Fear of falling

Speaking of falling, this is my biggest fear as we age. I know I’m not alone, and for good reason. According to the Centers for Disease Control and Prevention, one in three older adults has a significant fall each year. Darnay and I know that a single fall could impact our ability to live independently.

To help prevent falls, we’ve added light switches at the top and bottom of each staircase. I also bought night lights and placed them in sockets strategically around the house.

One of the best tips I got to avoid falls and injuries was to remove clutter on the steps and floor. I am notorious about having stacks of books on the steps and on the floor by my bed; Darnay spreads out his tools when he is working on the house. These things were bad habits before, but bad has a whole new meaning when you are terrified of a tumble.

Since our weather can turn nasty in a moment, we also added to our 2021 budget money for hiring people to help keep the porch, sidewalks and driveways clear from snow and ice.

Cost has been a factor for getting our home ready to age in place. We did defer some purchases, such as buying a whole-house generator to replace the portable one we bought a few years back. Problem is, whole-house generators come with a hefty price tag, starting at about $6,000 all the way up to $10,000 for a house our size.

This will probably be our next major aging in place purchase — someday.

Our other deferred purchase: a new heating and cooling system. Our house has a gigantic steam heat system put in when it was built. We have been more than fortunate that it hasn’t failed us yet. But I hold my breath every winter.

I worry that when we least expect it, we will end up with a major bill to replace the heating and cooling system. We got some estimates and are probably looking at a $10,000 expense. Hopefully we can put this off until 2023.

What did I forget?

Sometimes, even with the best list you can’t see that far down the road alone. We asked friends and families what they did to address their aging in place needs and they gave me a few tips we hadn’t thought of and which might be helpful for you, too:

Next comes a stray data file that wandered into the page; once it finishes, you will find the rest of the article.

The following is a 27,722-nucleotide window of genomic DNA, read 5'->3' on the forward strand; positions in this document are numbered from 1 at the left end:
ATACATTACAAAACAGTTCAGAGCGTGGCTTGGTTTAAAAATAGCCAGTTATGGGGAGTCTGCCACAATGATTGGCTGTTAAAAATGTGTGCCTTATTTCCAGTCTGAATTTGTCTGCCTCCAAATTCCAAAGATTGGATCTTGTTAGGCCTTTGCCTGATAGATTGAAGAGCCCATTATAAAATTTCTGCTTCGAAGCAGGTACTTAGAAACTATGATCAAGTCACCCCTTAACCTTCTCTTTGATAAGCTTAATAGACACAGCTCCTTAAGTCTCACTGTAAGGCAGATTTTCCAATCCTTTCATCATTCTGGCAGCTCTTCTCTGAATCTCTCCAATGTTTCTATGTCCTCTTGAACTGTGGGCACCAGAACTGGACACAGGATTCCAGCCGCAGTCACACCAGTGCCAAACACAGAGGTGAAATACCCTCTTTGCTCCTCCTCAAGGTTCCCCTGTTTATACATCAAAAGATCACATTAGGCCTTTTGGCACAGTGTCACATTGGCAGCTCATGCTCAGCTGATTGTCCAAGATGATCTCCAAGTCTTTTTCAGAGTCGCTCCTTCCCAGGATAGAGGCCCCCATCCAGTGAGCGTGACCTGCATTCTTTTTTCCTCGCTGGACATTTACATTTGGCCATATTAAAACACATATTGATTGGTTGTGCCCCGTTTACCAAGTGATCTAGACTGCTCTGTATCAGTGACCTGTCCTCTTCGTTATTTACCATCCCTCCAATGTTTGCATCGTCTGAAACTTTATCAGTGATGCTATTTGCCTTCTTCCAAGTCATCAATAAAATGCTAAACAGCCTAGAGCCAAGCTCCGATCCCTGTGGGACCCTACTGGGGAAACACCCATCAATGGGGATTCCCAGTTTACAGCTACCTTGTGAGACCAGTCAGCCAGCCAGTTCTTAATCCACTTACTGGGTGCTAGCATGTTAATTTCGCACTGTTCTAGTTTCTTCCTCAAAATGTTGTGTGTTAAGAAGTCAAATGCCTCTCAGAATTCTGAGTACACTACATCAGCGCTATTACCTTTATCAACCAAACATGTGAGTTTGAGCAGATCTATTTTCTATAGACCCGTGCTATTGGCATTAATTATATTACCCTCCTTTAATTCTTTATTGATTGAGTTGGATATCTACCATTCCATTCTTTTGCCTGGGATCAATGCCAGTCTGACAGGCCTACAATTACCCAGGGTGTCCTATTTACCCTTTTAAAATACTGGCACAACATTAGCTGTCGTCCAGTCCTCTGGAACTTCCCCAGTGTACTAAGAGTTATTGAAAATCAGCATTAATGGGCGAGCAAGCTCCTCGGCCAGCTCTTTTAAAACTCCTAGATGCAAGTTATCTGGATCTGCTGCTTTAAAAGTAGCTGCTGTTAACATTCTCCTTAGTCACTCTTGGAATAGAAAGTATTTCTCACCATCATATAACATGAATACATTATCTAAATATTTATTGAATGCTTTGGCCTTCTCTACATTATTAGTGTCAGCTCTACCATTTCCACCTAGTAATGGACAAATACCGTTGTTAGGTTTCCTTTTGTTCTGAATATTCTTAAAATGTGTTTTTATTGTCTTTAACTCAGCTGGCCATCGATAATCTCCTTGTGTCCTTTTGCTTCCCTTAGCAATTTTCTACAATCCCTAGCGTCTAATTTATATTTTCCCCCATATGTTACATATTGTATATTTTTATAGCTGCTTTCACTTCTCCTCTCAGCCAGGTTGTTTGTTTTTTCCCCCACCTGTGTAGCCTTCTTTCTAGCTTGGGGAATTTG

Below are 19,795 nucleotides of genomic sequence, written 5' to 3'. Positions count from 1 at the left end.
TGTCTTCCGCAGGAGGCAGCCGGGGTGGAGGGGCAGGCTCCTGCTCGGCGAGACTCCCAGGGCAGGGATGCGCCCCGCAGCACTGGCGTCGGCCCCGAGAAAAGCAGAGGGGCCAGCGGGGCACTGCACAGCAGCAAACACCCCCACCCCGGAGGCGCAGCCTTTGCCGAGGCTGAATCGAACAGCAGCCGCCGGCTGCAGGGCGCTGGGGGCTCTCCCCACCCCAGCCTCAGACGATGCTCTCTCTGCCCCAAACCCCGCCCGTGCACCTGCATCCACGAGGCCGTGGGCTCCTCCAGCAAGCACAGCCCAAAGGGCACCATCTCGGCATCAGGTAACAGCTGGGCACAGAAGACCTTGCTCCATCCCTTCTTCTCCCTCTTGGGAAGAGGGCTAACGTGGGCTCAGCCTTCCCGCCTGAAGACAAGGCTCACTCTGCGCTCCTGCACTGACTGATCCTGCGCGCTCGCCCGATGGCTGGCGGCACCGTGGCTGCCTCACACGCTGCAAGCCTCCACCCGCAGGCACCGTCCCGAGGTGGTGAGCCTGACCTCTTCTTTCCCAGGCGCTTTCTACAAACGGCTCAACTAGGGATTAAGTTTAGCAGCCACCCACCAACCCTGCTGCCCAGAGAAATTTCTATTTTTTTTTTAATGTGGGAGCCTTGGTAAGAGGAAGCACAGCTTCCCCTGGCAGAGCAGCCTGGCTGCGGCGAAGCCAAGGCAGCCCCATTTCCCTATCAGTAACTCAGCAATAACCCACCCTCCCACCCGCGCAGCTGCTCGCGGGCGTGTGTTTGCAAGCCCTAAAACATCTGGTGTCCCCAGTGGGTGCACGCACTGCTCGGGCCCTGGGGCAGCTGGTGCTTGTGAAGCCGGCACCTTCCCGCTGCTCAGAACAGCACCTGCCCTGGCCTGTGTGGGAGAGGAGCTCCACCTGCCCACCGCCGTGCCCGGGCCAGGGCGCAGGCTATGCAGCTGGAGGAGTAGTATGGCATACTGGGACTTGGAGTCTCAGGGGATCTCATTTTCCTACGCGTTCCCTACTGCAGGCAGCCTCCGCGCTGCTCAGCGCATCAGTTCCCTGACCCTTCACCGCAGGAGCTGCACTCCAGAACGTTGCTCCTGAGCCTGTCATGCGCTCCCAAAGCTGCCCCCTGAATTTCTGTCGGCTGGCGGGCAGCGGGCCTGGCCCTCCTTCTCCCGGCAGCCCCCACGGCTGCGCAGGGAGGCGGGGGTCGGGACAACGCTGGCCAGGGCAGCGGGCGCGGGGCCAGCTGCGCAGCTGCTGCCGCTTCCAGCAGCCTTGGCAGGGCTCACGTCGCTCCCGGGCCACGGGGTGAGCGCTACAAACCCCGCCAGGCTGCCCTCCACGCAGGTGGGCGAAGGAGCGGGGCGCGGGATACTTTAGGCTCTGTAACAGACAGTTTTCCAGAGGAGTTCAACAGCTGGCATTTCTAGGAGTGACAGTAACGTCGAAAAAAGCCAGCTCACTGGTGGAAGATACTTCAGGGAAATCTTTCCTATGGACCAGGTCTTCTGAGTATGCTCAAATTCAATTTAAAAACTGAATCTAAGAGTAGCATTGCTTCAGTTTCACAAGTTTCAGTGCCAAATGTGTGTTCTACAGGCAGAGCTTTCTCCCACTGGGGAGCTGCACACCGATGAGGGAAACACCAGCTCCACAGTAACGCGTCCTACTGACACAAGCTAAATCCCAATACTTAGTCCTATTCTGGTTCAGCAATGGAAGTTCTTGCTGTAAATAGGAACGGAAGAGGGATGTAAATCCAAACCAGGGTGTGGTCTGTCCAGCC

• Bump up your lighting in every room. That includes task lighting in the kitchen and better lighting wherever you read. The better your lighting, the less strain on your eyes, the less likely you are to fall and the easier it will be to prepare food in the kitchen. Don’t forget adding lighting outside, including motion sensor lights, to prevent falls.  

  • Get rid of the pretty, but slippery, bathroom floors. Look at rugs that don’t slide around and place them in front of the shower or tub. Or replace slippery flooring with high quality linoleum or engineered wood flooring.

  • Widen doors during renovations. Although you probably don’t think you’ll need it, most homes need widening doors for potential wheelchair access. Widths, especially in older homes, can be as narrow as 28 inches. The standard as set by The Americans with Disabilities Act is 32 inches.

  • Rethink using rugs and runners. They can cause tumbles and falls.

  • Consider getting rid of the bathtub. You might replace it with a walk-in shower with a sitting bench to avoid the difficulties of climbing in or out of the tub and putting yourself at risk for falls.

We thought we had plenty of time to get everything done to help us age in place. But 2021 was, of course, complicated by COVID-19 supply chain delays. So, our redesigned kitchen is probably six to eight months behind schedule; we can’t get cabinets any sooner.

Read next: Call it virtual assisted living: Seniors can stay in their own homes longer thanks to these pandemic hacks

I’d say we’re now 50% done throughout the house. Truth is, the more we tackled projects, the more we found needed to be done. Like regular home maintenance, there’s always something to do to make your home more accessible and safer.

Andrea King Collier is a journalist and author based in Lansing, Mich.

This article is reprinted by permission from NextAvenue.org, © 2021 Twin Cities Public Television, Inc. All rights reserved.